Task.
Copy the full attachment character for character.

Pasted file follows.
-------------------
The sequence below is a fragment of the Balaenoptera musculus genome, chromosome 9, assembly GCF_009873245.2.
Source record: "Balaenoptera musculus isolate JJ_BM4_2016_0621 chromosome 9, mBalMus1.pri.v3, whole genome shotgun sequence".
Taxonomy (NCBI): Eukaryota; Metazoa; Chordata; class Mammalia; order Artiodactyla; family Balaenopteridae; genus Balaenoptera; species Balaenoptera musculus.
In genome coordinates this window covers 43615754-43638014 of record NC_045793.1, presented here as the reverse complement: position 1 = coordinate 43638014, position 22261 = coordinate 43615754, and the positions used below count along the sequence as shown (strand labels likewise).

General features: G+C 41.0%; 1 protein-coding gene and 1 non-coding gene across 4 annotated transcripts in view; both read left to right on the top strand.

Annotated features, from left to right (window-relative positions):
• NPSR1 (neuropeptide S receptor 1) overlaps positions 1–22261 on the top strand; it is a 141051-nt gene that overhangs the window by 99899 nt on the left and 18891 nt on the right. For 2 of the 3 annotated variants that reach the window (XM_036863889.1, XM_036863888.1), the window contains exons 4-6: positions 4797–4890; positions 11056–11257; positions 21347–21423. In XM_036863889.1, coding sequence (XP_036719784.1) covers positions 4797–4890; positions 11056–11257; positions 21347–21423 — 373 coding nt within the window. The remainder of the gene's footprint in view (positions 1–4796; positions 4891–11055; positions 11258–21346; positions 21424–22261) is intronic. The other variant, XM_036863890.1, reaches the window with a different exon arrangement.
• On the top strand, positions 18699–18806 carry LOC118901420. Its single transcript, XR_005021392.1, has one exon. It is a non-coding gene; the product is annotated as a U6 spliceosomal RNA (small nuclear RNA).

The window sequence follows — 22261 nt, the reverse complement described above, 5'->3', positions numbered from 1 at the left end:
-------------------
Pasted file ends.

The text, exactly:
The sequence below is a fragment of the Balaenoptera musculus genome, chromosome 9, assembly GCF_009873245.2.
Source record: "Balaenoptera musculus isolate JJ_BM4_2016_0621 chromosome 9, mBalMus1.pri.v3, whole genome shotgun sequence".
Taxonomy (NCBI): Eukaryota; Metazoa; Chordata; class Mammalia; order Artiodactyla; family Balaenopteridae; genus Balaenoptera; species Balaenoptera musculus.
In genome coordinates this window covers 43615754-43638014 of record NC_045793.1, presented here as the reverse complement: position 1 = coordinate 43638014, position 22261 = coordinate 43615754, and the positions used below count along the sequence as shown (strand labels likewise).

General features: G+C 41.0%; 1 protein-coding gene and 1 non-coding gene across 4 annotated transcripts in view; both read left to right on the top strand.

Annotated features, from left to right (window-relative positions):
• NPSR1 (neuropeptide S receptor 1) overlaps positions 1–22261 on the top strand; it is a 141051-nt gene that overhangs the window by 99899 nt on the left and 18891 nt on the right. For 2 of the 3 annotated variants that reach the window (XM_036863889.1, XM_036863888.1), the window contains exons 4-6: positions 4797–4890; positions 11056–11257; positions 21347–21423. In XM_036863889.1, coding sequence (XP_036719784.1) covers positions 4797–4890; positions 11056–11257; positions 21347–21423 — 373 coding nt within the window. The remainder of the gene's footprint in view (positions 1–4796; positions 4891–11055; positions 11258–21346; positions 21424–22261) is intronic. The other variant, XM_036863890.1, reaches the window with a different exon arrangement.
• On the top strand, positions 18699–18806 carry LOC118901420. Its single transcript, XR_005021392.1, has one exon. It is a non-coding gene; the product is annotated as a U6 spliceosomal RNA (small nuclear RNA).

The window sequence follows — 22261 nt, the reverse complement described above, 5'->3', positions numbered from 1 at the left end: